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Posts Tagged ‘GTAS meeting’

09/05/2014 – Ephemeris – Supernovae and the Moon this weekend

September 5, 2014 Comments off

Ephemeris for Friday, September 5th.  The sun will rise at 7:09.  It’ll be up for 13 hours and 2 minutes, setting at 8:11.   The moon, half way from first quarter to full, will set at 4:07 tomorrow morning.

Tonight the Grand Traverse Astronomical Society will hold their monthly meeting at he Northwestern Michigan College’s Rogers Observatory at 8 p.m. featuring Dr. David Penney, who will talk about Supernovae, the brightest, at optical wavelengths anyway explosions in the universe.  These will either completely destroy a star or leave a neutron star or black hole remnant.  At 9 p.m. there will be a star party featuring the Moon, Saturn and Mars.  The observatory is located on Birmley road.  On Saturday the society will celebrate International Observe the Moon Night with telescopes set up on the 200 block of Front street in Traverse City.  That event starts around 9 p.m., but only if it’s clear.

Times are for the Traverse City/Interlochen area of Michigan.  They may be different for your location.

Addendum

SN1987A

Remnant of SN1987A in the Large Magellanic Cloud, 160,000 light years away taken by the Hubble telescope’s WFPC2 camera on three occasions in 1994 and 1995. The outer rings are light echos of the explosions ionizing clouds ejected thousands of years before. Credit NASA.

SN 2014J

Supernova 2014J in nearby galaxy M82, 12 million light years away. Credit NASA/Swift/P. Brown, TAMU.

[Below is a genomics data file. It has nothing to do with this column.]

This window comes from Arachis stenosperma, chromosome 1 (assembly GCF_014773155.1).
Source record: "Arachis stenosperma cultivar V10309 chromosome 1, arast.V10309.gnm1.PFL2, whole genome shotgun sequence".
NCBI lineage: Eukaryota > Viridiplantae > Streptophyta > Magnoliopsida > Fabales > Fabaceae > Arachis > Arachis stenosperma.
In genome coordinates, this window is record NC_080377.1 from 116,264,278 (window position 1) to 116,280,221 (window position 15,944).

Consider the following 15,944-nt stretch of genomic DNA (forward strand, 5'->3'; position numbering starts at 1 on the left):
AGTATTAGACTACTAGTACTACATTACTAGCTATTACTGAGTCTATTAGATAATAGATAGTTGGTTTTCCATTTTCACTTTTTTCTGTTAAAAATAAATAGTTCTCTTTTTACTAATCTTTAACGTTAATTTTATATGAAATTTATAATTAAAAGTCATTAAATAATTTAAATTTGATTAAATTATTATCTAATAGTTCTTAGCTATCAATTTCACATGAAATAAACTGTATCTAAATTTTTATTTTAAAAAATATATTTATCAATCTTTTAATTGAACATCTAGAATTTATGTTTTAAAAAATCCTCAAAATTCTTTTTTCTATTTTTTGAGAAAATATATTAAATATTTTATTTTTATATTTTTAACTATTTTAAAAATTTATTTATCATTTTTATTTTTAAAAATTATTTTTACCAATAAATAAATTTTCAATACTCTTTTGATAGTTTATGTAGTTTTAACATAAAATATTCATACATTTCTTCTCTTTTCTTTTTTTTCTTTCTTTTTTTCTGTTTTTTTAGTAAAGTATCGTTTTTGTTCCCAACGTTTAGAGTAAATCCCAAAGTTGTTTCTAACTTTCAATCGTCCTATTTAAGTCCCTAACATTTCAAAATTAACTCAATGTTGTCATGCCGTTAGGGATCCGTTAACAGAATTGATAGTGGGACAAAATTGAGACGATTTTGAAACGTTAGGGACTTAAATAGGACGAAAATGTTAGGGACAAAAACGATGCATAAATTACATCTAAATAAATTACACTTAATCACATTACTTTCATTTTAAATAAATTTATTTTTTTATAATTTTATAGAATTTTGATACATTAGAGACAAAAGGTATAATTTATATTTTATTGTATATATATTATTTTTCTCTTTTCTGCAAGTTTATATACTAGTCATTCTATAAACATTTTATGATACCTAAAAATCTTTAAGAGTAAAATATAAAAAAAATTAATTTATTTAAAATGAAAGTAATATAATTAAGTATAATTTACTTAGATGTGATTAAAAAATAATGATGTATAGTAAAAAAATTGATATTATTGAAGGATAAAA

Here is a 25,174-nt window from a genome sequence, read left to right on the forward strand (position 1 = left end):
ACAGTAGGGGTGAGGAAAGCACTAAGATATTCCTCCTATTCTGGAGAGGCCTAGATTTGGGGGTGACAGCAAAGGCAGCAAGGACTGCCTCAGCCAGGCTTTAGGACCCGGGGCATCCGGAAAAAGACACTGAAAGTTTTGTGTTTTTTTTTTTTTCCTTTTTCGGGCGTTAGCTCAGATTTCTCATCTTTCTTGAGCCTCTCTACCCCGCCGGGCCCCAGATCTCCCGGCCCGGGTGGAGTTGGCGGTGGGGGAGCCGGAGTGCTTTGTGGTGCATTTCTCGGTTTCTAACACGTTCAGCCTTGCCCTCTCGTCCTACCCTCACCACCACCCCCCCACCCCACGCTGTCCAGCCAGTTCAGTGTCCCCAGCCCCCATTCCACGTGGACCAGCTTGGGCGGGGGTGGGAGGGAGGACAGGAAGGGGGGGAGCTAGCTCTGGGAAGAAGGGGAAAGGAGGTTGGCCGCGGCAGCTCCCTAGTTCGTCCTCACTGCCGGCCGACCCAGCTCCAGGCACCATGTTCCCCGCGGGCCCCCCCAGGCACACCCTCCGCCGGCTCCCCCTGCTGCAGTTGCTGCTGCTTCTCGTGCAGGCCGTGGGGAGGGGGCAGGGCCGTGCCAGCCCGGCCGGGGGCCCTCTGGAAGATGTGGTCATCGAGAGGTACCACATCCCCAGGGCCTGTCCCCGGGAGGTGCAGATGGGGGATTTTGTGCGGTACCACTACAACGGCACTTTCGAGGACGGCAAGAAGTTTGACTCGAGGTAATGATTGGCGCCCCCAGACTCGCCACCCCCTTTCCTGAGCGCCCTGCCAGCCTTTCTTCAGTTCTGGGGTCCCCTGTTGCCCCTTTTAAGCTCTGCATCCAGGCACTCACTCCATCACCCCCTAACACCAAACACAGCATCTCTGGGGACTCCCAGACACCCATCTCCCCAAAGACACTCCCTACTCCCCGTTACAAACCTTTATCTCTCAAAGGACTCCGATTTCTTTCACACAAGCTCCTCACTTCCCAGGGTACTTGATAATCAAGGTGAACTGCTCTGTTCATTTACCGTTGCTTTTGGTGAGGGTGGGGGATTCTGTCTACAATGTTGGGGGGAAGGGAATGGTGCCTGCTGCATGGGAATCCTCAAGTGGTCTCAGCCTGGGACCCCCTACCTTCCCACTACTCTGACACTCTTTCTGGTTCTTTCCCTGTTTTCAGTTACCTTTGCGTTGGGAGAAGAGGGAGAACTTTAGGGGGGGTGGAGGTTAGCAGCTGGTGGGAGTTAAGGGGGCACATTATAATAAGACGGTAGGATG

06/06/2014 – Ephemeris – Astronomy activities this weekend in the Grand Traverse Region

June 6, 2014 Comments off

Ephemeris for Friday, June 6th.  Today the sun will be up for 15 hours and 26 minutes, setting at 9:24.   The moon, 1 day past first quarter, will set at 2:33 tomorrow morning.  Tomorrow the sun will rise at 5:57.

The Grand Traverse Astronomical Society, or GTAS, has a busy weekend.  At 8 p.m. the regular meeting at Northwestern Michigan College’s Rogers Observatory features Dr. David Penney with his presentation of “The Rare Earth”.  At 9 p.m. at the observatory will be a star party until 11 p.m.  On Saturday the GTAS will have their telescopes at The Sleeping Bear Dunes National Lakeshore Philip A. Hart Visitors Center in Empire for viewing the sun from 4 to 6 p.m.  Then at 9 the GTAS will deploy their telescopes at the Dune Climb for an evening with the planets.  The Dunes events will be contingent on the weather.  Due to the lateness of the sunset it will be about 10 p.m. before any planets are spotted.

Times are for the Traverse City/Interlochen area of Michigan.  They may be different for your location.

01/03/2014 – Ephemeris – Astronomy events in the Grand Traverse Region tonight.

January 3, 2014 Comments off

Ephemeris for Friday, January 3rd.  The sun will rise at 8:19.  It’ll be up for 8 hours and 55 minutes, setting at 5:14.   The moon, 2 days past new, will set at 8:32 this evening.